# Simple question about the natural logarithm

• Jan 16th 2009, 09:57 AM
Kaitosan
Simple question about the natural logarithm
Am I right to assume that WHENEVER an expression containing a natural logarithm is produced from integrating an expression, the expression always contain the absolute value symbol? The reason I'm asking this is because my book sometimes confuse me by alternating between using the absolute value symbol and forgoing it when producing a natural logarithmic expression from integration.

Also, why do we even use the absolute value symbol for natural logarithms? We know that ln[abs(x)] = ln x.
• Jan 16th 2009, 10:10 AM
Jester
Quote:

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• Jan 16th 2009, 10:29 AM
Plato
Quote:

Originally Posted by Kaitosan
Also, why do we even use the absolute value symbol for natural logarithms? We know that ln[abs(x)] = ln x.

Do we know that?
The domain of $f(x) = \ln \left( {\left| x \right|} \right)$ is $\mathbb{R}\backslash \left\{ 0 \right\}$.
While the domain of $g(x) = \ln \left( x \right)$ is $\left( {0,\infty } \right)$.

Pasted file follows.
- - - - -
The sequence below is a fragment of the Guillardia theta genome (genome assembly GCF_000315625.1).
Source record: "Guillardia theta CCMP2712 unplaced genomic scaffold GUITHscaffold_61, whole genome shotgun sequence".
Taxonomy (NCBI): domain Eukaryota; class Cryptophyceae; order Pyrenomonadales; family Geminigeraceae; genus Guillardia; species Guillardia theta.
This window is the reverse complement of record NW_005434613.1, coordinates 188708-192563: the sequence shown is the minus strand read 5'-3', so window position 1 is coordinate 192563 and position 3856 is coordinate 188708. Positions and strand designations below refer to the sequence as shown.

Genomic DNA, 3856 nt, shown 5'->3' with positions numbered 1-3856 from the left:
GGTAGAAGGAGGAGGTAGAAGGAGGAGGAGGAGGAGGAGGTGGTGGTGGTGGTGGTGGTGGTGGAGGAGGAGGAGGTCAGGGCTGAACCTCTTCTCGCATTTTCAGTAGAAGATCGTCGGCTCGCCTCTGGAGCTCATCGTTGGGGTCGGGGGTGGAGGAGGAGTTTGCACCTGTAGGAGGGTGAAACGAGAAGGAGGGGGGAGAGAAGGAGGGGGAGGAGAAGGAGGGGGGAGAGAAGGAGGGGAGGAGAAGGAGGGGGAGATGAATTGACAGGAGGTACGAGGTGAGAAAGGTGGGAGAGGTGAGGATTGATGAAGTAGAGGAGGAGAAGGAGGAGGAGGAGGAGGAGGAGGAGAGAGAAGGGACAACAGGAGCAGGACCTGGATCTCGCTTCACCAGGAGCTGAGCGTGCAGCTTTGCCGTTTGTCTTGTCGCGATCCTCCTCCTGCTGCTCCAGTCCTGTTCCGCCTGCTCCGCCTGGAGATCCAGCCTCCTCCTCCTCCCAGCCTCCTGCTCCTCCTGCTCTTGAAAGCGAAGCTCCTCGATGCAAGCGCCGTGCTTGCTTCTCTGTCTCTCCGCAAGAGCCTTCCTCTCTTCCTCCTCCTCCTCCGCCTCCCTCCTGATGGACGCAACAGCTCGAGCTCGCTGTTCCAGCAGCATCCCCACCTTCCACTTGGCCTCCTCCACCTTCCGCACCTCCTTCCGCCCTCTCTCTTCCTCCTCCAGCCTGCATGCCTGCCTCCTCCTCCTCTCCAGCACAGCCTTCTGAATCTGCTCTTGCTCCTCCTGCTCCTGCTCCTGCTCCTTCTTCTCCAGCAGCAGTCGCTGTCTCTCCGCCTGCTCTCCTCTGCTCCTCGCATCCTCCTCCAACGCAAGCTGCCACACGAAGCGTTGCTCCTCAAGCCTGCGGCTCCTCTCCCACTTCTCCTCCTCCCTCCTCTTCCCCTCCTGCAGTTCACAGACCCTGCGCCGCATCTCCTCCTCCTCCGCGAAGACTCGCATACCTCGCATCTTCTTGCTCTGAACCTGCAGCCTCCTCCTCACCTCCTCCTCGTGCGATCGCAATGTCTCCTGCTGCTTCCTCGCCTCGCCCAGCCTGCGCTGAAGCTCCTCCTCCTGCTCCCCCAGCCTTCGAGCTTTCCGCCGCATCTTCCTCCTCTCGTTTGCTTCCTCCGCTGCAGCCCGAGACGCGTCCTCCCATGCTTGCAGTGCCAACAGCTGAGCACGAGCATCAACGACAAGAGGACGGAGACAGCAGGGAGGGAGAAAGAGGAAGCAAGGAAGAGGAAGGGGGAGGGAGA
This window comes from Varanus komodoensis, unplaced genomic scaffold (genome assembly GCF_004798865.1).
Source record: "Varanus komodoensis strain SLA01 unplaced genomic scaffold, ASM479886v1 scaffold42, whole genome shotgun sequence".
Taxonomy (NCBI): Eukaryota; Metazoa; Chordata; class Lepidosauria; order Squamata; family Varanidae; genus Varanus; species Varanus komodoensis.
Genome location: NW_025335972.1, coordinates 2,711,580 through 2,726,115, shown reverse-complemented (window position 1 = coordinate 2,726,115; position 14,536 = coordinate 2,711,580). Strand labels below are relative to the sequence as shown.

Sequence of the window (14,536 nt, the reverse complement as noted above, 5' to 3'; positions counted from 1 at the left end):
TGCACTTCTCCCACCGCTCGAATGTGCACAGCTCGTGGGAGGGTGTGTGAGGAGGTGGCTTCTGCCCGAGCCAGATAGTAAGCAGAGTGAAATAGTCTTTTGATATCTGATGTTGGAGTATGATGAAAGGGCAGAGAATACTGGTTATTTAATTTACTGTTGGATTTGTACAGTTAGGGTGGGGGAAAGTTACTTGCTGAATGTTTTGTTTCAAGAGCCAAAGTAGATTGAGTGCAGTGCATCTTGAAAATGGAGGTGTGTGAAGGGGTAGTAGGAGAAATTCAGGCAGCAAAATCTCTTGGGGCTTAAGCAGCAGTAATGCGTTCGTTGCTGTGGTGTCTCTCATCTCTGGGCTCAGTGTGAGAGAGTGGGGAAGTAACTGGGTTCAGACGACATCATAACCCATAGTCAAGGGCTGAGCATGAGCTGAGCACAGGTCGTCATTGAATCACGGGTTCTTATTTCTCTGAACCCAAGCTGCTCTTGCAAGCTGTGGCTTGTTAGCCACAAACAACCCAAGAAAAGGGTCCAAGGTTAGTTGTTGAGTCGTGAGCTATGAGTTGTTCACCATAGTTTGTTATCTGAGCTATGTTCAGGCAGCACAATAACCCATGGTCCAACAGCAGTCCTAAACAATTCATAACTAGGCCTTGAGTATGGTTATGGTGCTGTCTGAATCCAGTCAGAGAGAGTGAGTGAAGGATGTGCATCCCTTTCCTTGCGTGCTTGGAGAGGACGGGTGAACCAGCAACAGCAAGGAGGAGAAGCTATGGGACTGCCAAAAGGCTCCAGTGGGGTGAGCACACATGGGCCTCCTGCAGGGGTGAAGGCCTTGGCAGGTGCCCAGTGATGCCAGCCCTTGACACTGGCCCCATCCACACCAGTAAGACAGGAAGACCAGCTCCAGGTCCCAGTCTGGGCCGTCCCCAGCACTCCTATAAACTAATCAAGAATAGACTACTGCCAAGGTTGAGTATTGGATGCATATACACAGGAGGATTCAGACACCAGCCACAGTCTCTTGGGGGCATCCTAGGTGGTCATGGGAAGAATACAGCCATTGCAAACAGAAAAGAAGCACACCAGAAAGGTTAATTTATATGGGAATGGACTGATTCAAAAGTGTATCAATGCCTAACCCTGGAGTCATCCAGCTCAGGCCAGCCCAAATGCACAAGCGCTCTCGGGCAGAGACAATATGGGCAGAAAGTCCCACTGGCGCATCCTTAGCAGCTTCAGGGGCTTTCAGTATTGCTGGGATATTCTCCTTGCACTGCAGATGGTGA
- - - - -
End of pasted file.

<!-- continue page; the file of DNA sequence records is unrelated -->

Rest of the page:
• Jan 16th 2009, 10:55 AM
Kaitosan
I'm sorry, but I don't quite understand that domain thingy. :(

I'll give an example from my book -

INTEG: 2x/(4+9x^2) dx

Answer: (1/9) ln (4+9x^2) + c (no absolute value)

Why doesn't it have the absolute value symbol?
• Jan 16th 2009, 10:59 AM
Plato
Quote:

Originally Posted by Kaitosan
I'll give an example from my book -
INTEG: 2x/(4+9x^2) dx
Answer: (1/9) ln (4+9x^2) + c (no absolute value)
Why doesn't it have the absolute value symbol?

Because $4+9x^2$ is always positive.
There can be no domain issues there.
• Jan 16th 2009, 11:58 AM
Kaitosan
Oooh ok thanks! I don't know why I didn't realize it before lol.
• Jan 16th 2009, 01:04 PM
Kaitosan
I've another question. Let's use the following example -

INTEG: (4x^2 - 2x + 2)/[(x^2 + 1)(x-1)] dx

After using partial fractions, the answer is, according to my book, ln[abs(x^2 + 1)] + 2 ln [abs(x-1)] + C

Now, obviously, the first ln expression cannot be negative so why is there an absolute value symbol in it? Is it because of the other ln expression? I'd appreciate some clarification. Thanks!
• Jan 16th 2009, 01:25 PM
Plato
Quote:

Originally Posted by Kaitosan
INTEG: (4x^2 - 2x + 2)/[(x^2 + 1)(x-1)] dx
After using partial fractions, the answer is, according to my book, ln[abs(x^2 + 1)] + 2 ln [abs(x-1)] + C
Now, obviously, the first ln expression cannot be negative so why is there an absolute value symbol in it? Is it because of the other ln expression? I'd appreciate some clarification.

What harm is done by using them there?
The fact we don't need them does not change the answer in an way.
• Jan 16th 2009, 01:35 PM
Kaitosan
lol.................... ok. Thanks. (Rock)